Rare early bird portraits part of Blacker-Wood collection
Some of them look so real they seem ready to take off. But the full-sized portraits of birds by Lady Elizabeth Gwillim were painted more than 200 years ago in Madras, southern India, and for close to a century they have been held in the Blacker-Wood Collection.
The paintings were first discovered at a London art-dealer’s by Casey Wood in 1924. Wood, a retired ophthalmologist with a passion for birds, travelled the world with his wife collecting ornithological and zoological material that he donated to McGill University, his alma mater. But when the dealer told Wood he remembered seeing some old bird paintings in the cellar, Wood had low expectations. “We are all well acquainted with the productions of brush and pencil wielded by ‘ladies of quality’ during the Georgian and early Victorian periods,” Wood wrote dismissively.
But when 10 years of accumulated dust was blown off the covers of “an extremely well made portfolio… five feet broad and four feet high… brass bound with a safety lock and a wide wooden back,” what Wood saw inside astounded him. “The contents amazed and delighted me. I do not claim to be an art expert, but I realized at once that the paintings of Indian birds in the pockets of that giant container were by the hand of no mean draughtsman.”
Indeed, a glance at a single one of the 121, mainly life-sized portraits of Indian birds held in the Blacker-Wood
Collection is enough to suggest that Elizabeth Gwillim was very patient, extremely observant, and above all, a very talented painter. Canadian artist and ornithologist Terence Michael Shortt judged her bird portraits to be among “the finest ever done of Asian birds.” He praised Gwillim’s skill in depicting both large birds such as vultures and storks and smaller birds like the Indian thrushes, where her portraits “capture the saucy, perky attitudes of these creatures in a way [that no one else did until] a full century later.”
“I’ve learned a fair bit about her over the years,” says Eleanor MacLean, the recently retired librarian who has spent the last 35 years looking after the Blacker-Wood Collection. “They were done from life – that’s one of the amazing things about them. The work is excellent and some of them have great backgrounds.”
The daughter of a moderately successful stonemason and architect (her father was fired from his work on the Hereford Cathedral when the tower he was propping up collapsed), Elizabeth Symonds was born in Hereford in April 1763. It is not known how or when she started painting, though the pastime was popular among the English middle classes of the period. When she was 17 or 18, Elizabeth met and married barrister Henry Gwillim, who, some 15 years later, was knighted and appointed to the High Court in Madras. So Elizabeth and her husband, along with her sister Mary Symonds, who had hopes of finding a husband there, set sail for India in 1801.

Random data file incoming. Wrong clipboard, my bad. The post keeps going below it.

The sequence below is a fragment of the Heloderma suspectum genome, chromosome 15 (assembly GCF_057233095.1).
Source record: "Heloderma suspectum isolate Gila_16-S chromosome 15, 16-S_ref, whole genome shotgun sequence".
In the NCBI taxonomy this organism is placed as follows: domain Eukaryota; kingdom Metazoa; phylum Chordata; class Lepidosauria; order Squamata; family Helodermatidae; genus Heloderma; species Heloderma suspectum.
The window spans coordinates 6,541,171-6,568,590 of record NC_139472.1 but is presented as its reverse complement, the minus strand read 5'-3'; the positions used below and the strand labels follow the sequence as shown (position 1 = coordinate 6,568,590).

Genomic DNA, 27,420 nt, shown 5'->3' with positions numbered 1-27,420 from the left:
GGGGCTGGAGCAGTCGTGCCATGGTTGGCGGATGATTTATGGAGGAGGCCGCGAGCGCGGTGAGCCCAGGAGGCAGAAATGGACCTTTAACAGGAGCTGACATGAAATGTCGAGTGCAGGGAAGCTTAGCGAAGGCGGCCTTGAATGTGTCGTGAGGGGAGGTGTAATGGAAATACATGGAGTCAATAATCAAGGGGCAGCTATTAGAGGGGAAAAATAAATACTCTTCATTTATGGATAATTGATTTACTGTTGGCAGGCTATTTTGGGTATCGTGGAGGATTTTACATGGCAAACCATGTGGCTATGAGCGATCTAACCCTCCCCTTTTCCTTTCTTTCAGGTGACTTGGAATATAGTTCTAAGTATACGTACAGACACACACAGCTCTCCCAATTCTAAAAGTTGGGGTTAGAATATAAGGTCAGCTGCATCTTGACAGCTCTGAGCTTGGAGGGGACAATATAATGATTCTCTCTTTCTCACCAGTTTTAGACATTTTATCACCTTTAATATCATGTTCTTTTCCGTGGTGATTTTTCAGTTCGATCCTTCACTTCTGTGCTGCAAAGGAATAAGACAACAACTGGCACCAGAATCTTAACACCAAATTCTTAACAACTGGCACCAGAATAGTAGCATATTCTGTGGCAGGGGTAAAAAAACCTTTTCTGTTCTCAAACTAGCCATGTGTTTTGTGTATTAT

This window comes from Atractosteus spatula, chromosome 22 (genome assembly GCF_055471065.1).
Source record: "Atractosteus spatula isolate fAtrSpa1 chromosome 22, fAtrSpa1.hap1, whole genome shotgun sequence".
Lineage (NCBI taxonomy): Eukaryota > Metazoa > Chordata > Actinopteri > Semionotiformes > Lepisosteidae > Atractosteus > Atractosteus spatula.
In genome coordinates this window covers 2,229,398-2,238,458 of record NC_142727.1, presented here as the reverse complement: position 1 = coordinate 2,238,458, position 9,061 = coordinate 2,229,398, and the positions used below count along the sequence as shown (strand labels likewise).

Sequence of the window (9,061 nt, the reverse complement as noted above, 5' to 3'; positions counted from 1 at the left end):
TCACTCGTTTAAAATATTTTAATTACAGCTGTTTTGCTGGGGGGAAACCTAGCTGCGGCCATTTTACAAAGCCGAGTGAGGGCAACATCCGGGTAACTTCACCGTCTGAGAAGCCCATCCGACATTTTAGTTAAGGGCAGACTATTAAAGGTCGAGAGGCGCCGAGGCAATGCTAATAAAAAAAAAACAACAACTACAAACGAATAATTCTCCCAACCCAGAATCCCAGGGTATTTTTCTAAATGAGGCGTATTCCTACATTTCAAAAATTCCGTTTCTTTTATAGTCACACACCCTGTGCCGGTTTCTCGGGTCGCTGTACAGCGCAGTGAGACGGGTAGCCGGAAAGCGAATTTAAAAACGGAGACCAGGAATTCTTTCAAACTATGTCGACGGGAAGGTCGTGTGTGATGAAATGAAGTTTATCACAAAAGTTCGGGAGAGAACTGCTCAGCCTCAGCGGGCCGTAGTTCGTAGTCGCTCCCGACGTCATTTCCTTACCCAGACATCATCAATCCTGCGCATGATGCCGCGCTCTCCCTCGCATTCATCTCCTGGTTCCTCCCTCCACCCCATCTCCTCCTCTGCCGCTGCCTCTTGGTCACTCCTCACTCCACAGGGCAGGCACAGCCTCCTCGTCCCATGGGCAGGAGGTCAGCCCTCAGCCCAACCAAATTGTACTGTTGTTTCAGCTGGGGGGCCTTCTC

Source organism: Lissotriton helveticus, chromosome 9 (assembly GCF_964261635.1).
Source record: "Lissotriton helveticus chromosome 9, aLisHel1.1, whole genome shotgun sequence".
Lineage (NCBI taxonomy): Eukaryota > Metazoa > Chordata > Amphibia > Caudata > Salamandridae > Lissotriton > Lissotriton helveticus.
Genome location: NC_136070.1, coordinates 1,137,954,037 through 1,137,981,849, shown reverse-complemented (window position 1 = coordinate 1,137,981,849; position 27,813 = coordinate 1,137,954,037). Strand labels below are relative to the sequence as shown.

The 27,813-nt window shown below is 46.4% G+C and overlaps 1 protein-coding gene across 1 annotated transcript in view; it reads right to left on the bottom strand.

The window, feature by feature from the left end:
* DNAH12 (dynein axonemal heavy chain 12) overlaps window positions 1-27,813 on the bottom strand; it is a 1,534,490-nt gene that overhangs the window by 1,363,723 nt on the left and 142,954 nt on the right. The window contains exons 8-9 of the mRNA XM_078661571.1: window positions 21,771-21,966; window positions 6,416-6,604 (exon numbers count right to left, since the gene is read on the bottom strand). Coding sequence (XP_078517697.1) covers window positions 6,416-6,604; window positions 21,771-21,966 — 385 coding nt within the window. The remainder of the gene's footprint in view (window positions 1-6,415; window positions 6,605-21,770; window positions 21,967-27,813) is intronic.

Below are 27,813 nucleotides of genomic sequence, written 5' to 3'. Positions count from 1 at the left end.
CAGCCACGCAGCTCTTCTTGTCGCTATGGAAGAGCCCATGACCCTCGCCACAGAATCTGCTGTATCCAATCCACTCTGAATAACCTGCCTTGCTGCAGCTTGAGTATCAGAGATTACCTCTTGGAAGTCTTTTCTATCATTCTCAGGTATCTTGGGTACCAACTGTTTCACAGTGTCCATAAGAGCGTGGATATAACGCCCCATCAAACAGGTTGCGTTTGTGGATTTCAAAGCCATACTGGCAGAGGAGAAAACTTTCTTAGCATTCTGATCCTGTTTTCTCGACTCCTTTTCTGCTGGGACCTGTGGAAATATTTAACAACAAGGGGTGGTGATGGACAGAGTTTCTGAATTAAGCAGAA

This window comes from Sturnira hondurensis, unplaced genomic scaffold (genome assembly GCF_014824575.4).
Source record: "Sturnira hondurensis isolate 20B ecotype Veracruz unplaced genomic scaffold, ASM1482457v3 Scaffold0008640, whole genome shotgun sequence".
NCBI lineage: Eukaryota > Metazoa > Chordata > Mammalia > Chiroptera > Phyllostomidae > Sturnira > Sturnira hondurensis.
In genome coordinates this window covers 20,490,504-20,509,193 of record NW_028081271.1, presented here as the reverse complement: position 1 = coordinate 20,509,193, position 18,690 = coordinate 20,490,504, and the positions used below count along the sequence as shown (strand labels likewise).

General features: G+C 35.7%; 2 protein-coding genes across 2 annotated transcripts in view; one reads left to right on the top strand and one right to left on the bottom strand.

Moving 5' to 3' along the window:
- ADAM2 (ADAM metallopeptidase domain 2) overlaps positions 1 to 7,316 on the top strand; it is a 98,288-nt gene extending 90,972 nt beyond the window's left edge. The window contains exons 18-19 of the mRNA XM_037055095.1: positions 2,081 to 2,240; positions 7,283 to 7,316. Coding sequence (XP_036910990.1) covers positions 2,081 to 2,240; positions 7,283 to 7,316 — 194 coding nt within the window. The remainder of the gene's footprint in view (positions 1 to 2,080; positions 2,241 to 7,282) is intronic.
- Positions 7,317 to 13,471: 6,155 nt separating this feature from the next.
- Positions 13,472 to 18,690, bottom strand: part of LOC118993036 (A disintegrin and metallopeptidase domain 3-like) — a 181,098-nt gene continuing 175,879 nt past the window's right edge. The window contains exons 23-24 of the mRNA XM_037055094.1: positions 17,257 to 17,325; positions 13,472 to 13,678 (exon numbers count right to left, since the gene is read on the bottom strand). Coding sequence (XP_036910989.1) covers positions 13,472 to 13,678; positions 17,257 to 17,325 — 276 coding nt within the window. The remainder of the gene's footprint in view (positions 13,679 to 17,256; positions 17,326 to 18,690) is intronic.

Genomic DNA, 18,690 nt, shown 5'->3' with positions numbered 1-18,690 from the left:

When they arrived in Madras, the sisters were quickly caught up in the social whirl, which they very much enjoyed early on. In letters home they wrote, “There is a vast deal of visiting in this place which is very pleasant when one is quite at leisure.” But they also complained of a lack of privacy and as time passed the family spent more and more of their time in their residence at some distance from the city itself.
This pulling back from social commitments gave Elizabeth and Mary, some of whose paintings of fish and flowers are also in the Blacker-Wood collection, more time to explore the beautiful natural world they set out to capture. As well as being interested in the birds she saw around her, Elizabeth was also fascinated by the plants, animals and buildings of southern India. In the less than six years she spent in India, Elizabeth produced some 200 works.
Elizabeth Gwillim died on December 21, 1807, at the age of 44, of unknown causes. She is buried in St. Mary’s Church in Fort. St. George, Madras. Her paintings presumably travelled back to England with Sir Henry Gwillim who left shortly thereafter.
The Elizabeth Gwillim paintings have been digitized and will eventually be available online. For the time being they are available for viewing in the Rare Books and Special Collections Reading Room, by appointment only. Contact 514-398-4711 or Rarebooks.firstname.lastname@example.org